Later on, Madeley ran at night with "freegans" who scavenge in bins round the back of supermarkets, living off the abundant, perfectly good food the shops throw away every day. He stressed that these people were not claiming benefits – and indeed that it was "a point of honour" for many squatters not to do so.

The opposing view came from anti-squat crusader Mike Weatherley MP, who said squatters were "anarchists", citing the example of people who moved into a house in his Hove constituency and then went online to invite other squatters to it, which showed that they were "internet-savvy" and, therefore, obviously not homeless. By now Madeley had seen squatting on the ground, so to speak. The Westminster rhetoric cut no ice.

Back to the real world, and a commercial building in London where the owners had unsuccessfully tried to deter squatters by wrecking the place before abandoning it. Alan Partridge took a look. "There are as many as 20 people squatting here and, to my discomfort, they share just the one toilet - which I reluctantly needed to use."

A voice – presumably producer/director Nick Betts – asked if the camera could come with. "You can't film me pissing! You are not filming me urinating." Lynn, I will not drive a Mini Metro...

Betts often joshed Madeley: "Don't ruin your best jeans, Richard!" he shouted, as the presenter shinned over a brick wall. But Madeley was game throughout. He started his career as a journalist and was after a story here, perfectly willing to shock the sort of people who read his Daily Express column by busting myths. Without Madeley's star power this programme would never have snuck into ITV1 primetime. As he returns to what he, Partridgean to the end, referred to as "my own legitimate bricks and mortar", he deserves full credit for that.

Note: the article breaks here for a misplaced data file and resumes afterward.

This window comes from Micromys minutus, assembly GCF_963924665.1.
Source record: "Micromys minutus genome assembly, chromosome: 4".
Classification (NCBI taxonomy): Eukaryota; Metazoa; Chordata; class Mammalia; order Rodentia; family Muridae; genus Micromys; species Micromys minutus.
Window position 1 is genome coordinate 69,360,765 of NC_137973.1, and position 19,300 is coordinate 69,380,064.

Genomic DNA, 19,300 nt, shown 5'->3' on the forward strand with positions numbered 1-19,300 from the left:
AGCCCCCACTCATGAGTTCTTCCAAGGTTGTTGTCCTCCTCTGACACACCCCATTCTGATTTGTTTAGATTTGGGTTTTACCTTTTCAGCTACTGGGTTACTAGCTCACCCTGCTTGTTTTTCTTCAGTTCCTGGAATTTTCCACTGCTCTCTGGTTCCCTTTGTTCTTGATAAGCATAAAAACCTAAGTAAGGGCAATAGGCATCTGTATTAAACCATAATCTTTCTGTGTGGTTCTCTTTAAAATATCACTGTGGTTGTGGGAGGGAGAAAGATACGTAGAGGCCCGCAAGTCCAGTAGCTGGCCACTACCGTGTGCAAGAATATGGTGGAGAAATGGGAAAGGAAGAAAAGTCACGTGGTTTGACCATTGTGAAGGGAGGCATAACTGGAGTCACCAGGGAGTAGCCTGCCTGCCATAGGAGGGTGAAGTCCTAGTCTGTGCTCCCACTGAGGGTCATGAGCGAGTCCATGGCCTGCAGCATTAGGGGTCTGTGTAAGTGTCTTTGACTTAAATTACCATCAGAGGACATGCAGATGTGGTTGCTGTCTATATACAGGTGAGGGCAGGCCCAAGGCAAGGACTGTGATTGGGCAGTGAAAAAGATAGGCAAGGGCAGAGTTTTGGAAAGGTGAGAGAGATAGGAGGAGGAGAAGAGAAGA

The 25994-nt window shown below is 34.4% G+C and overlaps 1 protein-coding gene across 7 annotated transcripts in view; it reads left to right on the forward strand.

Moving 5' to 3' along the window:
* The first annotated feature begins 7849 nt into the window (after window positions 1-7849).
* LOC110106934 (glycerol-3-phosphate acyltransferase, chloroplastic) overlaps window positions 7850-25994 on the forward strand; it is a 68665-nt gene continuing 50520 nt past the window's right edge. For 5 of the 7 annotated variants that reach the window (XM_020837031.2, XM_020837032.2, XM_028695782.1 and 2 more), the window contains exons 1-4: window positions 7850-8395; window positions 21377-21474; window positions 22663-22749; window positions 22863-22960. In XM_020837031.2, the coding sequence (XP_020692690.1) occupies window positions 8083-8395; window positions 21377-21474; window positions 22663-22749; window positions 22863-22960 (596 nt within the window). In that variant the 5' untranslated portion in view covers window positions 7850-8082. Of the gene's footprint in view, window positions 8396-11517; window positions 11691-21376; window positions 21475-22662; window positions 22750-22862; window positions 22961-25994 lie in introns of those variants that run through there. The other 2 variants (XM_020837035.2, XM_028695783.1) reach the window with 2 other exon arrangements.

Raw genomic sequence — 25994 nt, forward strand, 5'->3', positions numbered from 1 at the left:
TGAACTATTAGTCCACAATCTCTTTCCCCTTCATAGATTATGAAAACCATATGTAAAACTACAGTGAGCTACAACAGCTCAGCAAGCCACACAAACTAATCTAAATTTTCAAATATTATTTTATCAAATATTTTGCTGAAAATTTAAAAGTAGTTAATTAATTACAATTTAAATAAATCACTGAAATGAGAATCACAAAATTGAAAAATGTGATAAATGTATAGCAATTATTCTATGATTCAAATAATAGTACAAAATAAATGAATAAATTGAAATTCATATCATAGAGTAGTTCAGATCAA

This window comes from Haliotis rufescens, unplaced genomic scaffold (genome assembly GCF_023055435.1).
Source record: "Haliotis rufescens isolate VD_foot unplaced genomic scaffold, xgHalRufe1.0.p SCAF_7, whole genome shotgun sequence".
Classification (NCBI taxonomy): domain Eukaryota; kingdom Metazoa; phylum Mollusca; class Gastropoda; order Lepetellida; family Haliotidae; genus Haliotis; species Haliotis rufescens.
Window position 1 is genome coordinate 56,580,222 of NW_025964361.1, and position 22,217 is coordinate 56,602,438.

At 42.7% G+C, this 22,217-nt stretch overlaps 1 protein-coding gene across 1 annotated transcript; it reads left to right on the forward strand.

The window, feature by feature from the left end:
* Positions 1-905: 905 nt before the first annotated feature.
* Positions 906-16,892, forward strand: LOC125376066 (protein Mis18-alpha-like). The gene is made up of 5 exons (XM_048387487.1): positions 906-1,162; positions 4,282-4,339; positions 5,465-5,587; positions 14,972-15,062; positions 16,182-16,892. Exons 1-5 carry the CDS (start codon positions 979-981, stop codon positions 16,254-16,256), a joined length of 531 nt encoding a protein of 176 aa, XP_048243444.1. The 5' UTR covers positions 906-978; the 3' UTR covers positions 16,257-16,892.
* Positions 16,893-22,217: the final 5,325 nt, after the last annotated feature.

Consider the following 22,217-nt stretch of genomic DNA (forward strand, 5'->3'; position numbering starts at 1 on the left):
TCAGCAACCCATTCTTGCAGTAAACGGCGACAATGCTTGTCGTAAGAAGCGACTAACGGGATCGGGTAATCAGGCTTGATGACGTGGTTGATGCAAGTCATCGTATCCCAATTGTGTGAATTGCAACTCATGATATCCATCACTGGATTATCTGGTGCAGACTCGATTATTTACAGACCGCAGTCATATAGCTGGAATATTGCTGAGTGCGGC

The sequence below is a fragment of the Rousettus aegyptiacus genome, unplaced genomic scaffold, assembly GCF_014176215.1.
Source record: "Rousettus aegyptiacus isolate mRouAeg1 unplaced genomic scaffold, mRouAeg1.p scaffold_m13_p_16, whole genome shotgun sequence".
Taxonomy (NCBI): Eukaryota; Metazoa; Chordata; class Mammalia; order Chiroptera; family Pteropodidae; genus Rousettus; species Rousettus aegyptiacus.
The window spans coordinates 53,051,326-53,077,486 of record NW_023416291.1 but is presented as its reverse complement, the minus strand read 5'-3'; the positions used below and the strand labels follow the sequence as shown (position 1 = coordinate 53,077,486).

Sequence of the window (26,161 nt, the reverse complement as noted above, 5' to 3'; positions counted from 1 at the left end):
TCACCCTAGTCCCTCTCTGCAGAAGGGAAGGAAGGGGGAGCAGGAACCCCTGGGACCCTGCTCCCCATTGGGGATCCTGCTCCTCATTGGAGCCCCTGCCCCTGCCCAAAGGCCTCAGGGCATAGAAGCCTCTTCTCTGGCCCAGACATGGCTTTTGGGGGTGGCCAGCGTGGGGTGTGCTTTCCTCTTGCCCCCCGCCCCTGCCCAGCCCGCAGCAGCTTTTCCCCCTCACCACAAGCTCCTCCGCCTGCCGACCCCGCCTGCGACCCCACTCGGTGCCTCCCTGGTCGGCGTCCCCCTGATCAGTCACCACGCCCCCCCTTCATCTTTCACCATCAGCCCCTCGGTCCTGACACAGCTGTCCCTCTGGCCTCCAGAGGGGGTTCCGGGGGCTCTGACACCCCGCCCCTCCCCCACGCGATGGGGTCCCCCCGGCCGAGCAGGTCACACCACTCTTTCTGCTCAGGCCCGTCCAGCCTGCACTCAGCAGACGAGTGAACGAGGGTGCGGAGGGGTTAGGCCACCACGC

The Town

That ITV1's dramas have improved over the past few years was confirmed by episode one of The Town (Wednesdays). It looked like a standard ensemble drama about a small town full of secrets, with various plot strands occasionally brushing against each other, a big central mystery sparked by a shocking opening scene, and no discernible point to it.

Which is basically what it was, but the line between goodness and pap is a fine one. The Town had an above-average script by playwright and TV debutant Mike Bartlett, with the lines free of cliché even if the set-up wasn't. This attracted the sort of quality cast that, in turn, can lift a script.

So there were moments like Andrew Scott in his first major post-Sherlock role as a grief-stricken son, suddenly gabbling out all his feelings in a pub, then trying to stop his sobs with both hands on the way home. Or Martin Clunes as a booze-sodden mayor, stepping up to improvise a eulogy to strangers and possibly galvanise himself to start caring again. There was muscle and brains behind the yarn-spinning that any TV drama should have, but hardly any do.